"Only a small percentage of people use the light rail," said Miller, who was appointed to the commission by District 6 Councilman Sal DiCiccio, one of the city council's loudest anti-transit voices. "Option Five makes sense."
But inaction has its risks, and the council has made clear that it feels a sense of urgency on this matter, said Rick Naimark, who serves as the commission's transportation expert.
"I don't feel they'll put it off," Naimark said of council members.
In the end, the commission hedged its bets, drafting a tiered recommendation to the council that called for options two and three — to advance long-term funding for street maintenance — as a contingency if the council decided to push the vote through. The commission also asked the council to explore other funding mechanisms that could "fill the rest of the gap and ... secure maintenance in future years," Naimark said.
"Using a current need to kill light rail isn't the way to go," he said.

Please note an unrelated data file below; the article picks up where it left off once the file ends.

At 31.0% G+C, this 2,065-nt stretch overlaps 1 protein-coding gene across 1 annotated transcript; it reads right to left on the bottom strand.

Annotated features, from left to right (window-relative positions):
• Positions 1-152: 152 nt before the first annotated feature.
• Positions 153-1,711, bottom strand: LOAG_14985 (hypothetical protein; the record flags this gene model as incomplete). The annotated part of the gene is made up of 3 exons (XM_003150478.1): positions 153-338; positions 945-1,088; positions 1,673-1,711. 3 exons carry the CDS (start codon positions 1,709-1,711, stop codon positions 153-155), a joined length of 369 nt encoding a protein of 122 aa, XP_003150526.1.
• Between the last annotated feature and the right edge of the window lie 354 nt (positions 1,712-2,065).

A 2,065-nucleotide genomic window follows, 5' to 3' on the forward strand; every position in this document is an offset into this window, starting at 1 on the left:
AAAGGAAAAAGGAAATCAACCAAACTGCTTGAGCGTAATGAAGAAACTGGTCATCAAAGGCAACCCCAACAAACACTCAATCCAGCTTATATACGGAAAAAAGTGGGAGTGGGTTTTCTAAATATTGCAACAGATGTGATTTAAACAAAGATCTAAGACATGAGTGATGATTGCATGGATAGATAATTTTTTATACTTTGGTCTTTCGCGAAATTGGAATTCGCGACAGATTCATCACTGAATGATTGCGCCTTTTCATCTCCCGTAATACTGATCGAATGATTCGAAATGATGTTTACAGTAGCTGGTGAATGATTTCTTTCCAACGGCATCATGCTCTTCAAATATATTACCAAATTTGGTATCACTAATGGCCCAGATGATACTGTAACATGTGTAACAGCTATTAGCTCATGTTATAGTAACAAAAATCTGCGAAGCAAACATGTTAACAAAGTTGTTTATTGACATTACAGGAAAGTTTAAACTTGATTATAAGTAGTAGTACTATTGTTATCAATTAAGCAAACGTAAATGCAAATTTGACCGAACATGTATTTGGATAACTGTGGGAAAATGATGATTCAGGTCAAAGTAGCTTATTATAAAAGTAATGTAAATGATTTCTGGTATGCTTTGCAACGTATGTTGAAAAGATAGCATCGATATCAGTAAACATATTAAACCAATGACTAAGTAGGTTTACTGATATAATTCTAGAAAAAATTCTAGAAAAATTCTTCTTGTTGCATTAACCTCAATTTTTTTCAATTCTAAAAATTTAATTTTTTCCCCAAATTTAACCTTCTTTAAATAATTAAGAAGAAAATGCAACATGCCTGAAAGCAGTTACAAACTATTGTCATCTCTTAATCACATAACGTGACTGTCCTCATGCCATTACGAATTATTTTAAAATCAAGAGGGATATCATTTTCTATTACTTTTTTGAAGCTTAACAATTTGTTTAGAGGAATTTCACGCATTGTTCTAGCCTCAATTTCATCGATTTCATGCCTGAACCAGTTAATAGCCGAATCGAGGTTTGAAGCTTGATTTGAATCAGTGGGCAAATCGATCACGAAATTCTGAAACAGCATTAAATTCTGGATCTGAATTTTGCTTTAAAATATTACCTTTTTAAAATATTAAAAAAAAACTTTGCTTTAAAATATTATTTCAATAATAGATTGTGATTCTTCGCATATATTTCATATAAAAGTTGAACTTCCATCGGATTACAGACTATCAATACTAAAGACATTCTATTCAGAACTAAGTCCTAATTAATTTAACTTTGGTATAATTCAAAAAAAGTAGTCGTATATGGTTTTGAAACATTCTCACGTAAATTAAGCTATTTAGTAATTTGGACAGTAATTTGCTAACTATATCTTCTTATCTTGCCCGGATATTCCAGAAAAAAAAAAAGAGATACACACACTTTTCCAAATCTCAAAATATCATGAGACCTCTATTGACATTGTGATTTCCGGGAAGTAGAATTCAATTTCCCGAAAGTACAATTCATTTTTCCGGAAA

The situation will come to a head at time when the pro-transit voice on the council is weakened. Stanton resigned to run for Congress, while former council members Daniel Valenzuela and Kate Gallego resigned to run for mayor. And the council has earned the ire of advisory boards in the past for a perceived lack of cooperation.
Meanwhile the roads, unaided by long-stagnant state and federal gas tax revenues, deteriorate. Complaints about their condition flow into city offices.
"People feel they're not being listened to," Smith said.
Below — YouTube user "Life of a MK7 Golf R" versus a Phoenix road: